Engine maker Safran upholds its target that it will be able to deliver 2.000 CFM LEAP engines in 2023, despite suffering from continued supply chain and labor constraints. For this reason, CFM, which is jointly owned by Safran and General Electric, will unlikely meet its target this year. Safran upholds target of 2.000 CFM LEAPs next year.
In its Q3 results presentation, Safran reported the delivery of 347 LEAPs in Q3, in line with what GE said earlier this week. In the first six months, 465 LEAPs were delivered, so this brings the number to 812 this year to date. But the original plan for this year is to deliver 1.200 LEAPs to Airbus (A320neo family), Boeing (MAX), and COMAC (C919). Only seventeen CFM56 were delivered in Q3.
In the earnings call today, Safran CEO Olivier Andries said that “we have picked up LEAP deliveries versus the second quarter, but it is not enough. We are not recovering yet our depth of delay.” He said production delays of castings at the two US specialized companies and delays of electrical components are the main reasons why engine deliveries are lagging behind. Andries expects Q4 deliveries to stay at Q3 levels, which would mean that deliveries would get to some 1.160 engines for the full year. But Andries, who will be nominated for a new term as CEO at next year’s AGM, repeated that 2.000 LEAPs in 2023 remains the objective, as he said in December 2021.
Airbus CEO Guillaume Faury said earlier today in the Airbus earnings call that engine deliveries have stabilized but are still below the numbers that were agreed on late last year. This not only affects the CFM but also Pratt & Whitney and likely Rolls-Royce too. Boeing President and CEO David Calhoun also blamed the lower production rates of the MAX mainly on the engine manufacturers not being able to give him the number of engines that he needs.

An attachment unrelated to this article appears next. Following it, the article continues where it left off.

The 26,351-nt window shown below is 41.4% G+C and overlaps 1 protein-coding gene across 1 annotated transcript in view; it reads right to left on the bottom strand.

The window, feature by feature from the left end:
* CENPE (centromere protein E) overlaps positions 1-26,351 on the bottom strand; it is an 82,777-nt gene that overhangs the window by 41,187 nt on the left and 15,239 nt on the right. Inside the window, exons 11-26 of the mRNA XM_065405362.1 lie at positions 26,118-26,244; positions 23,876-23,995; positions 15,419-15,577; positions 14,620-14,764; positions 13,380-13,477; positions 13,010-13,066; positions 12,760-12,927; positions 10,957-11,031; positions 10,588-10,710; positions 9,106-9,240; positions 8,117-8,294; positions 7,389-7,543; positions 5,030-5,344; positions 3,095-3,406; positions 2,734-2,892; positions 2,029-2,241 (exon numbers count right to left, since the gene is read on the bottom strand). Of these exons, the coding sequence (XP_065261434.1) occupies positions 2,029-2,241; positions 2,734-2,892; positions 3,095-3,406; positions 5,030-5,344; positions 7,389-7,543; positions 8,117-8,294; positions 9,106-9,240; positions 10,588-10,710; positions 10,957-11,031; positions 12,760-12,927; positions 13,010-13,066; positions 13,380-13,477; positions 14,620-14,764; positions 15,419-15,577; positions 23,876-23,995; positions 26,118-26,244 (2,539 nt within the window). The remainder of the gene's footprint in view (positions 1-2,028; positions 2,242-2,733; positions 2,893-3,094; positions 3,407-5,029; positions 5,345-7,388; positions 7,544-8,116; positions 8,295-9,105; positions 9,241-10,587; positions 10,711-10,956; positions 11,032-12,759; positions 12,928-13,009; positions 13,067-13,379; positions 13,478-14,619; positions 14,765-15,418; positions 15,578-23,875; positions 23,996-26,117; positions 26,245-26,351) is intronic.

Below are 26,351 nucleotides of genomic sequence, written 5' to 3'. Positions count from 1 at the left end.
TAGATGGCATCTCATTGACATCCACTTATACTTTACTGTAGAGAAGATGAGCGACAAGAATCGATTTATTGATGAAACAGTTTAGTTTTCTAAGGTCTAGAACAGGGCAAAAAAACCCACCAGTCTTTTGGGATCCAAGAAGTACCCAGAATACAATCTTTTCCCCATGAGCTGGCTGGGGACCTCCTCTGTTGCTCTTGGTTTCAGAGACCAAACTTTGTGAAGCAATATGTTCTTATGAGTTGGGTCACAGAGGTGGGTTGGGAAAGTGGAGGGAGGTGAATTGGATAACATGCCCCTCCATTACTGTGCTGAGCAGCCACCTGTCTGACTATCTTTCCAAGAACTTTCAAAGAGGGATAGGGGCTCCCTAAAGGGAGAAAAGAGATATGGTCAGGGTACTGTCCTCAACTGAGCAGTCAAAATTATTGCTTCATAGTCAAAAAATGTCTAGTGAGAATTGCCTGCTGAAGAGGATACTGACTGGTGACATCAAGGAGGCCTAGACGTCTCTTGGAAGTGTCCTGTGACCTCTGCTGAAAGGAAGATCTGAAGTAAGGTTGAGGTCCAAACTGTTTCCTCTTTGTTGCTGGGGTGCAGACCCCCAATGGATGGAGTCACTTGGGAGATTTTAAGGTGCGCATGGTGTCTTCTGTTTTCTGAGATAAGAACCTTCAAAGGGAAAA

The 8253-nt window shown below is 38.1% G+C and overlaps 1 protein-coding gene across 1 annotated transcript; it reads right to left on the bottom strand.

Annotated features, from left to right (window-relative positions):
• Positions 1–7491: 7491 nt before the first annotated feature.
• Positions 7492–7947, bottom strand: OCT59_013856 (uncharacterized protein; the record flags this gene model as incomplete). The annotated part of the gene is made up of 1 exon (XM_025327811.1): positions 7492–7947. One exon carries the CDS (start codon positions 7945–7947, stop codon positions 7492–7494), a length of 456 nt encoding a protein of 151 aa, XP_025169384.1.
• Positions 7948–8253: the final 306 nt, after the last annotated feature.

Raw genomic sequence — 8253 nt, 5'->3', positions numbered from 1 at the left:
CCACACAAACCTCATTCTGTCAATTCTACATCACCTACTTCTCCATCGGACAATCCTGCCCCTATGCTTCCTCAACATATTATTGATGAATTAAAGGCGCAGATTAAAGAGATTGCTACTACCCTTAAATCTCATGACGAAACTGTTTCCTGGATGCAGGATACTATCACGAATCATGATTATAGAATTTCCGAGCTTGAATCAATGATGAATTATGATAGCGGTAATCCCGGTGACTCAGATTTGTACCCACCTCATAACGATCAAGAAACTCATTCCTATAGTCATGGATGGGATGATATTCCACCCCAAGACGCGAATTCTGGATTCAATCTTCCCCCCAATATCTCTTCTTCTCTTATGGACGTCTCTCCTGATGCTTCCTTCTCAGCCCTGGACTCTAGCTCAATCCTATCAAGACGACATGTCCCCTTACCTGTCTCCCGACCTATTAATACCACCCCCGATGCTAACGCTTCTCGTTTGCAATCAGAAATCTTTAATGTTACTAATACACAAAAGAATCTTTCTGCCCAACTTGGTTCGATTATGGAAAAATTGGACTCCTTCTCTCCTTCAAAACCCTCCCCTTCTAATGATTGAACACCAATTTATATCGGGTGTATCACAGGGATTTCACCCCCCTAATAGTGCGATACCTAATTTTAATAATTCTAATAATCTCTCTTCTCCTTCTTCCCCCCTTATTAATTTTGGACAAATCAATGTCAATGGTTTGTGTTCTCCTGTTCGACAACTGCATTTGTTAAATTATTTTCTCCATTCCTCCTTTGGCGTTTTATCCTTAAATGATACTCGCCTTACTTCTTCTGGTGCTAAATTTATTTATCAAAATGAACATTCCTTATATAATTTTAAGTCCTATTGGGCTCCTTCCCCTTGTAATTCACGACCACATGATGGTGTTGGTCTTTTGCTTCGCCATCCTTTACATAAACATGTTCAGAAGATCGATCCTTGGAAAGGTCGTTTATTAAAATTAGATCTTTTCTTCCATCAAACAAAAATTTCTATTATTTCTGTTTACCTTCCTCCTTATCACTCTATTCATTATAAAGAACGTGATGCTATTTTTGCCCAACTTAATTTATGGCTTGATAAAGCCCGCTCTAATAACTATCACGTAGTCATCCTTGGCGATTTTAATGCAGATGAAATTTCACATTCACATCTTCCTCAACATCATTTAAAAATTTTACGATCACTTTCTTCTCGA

Safran said that flight cycles of CFM engines, which include the LEAP and CFM56, are now back to 84 percent of 2019 levels. North America, the Middle East, and South America have fully recovered to pre-pandemic levels, while Europe is still at 89 percent. China was at 63 percent in June, but cycles have dropped back to 36 percent after new travel restrictions were implemented. Retirements of second-generation CFM56s remain low at 75 in the first nine months.
Safran reported €4.849 billion in total revenues in Q3 (2021: €3.734 billion). Of this, €2.503 billion (€1.812 billion) is from aerospace propulsion, €1.820 billion (€1.535 billion) from equipment and defense, and €522 million (€385 million) from the interiors business. Safran expects to conclude 2021 with revenues of around €19 billion.
Active as a journalist since 1987, with a background in newspapers, magazines, and a regional news station, Richard has been covering commercial aviation on a freelance basis since late 2016.
In 2022, he has gone full-time freelance. Richard has been contributing to AirInsight since December 2018. He is also writing for Airliner World and Aviation News and until July 1 2023 in a part-time role with Dutch website and magazine Luchtvaartnieuws. Twitter: @rschuur_aero.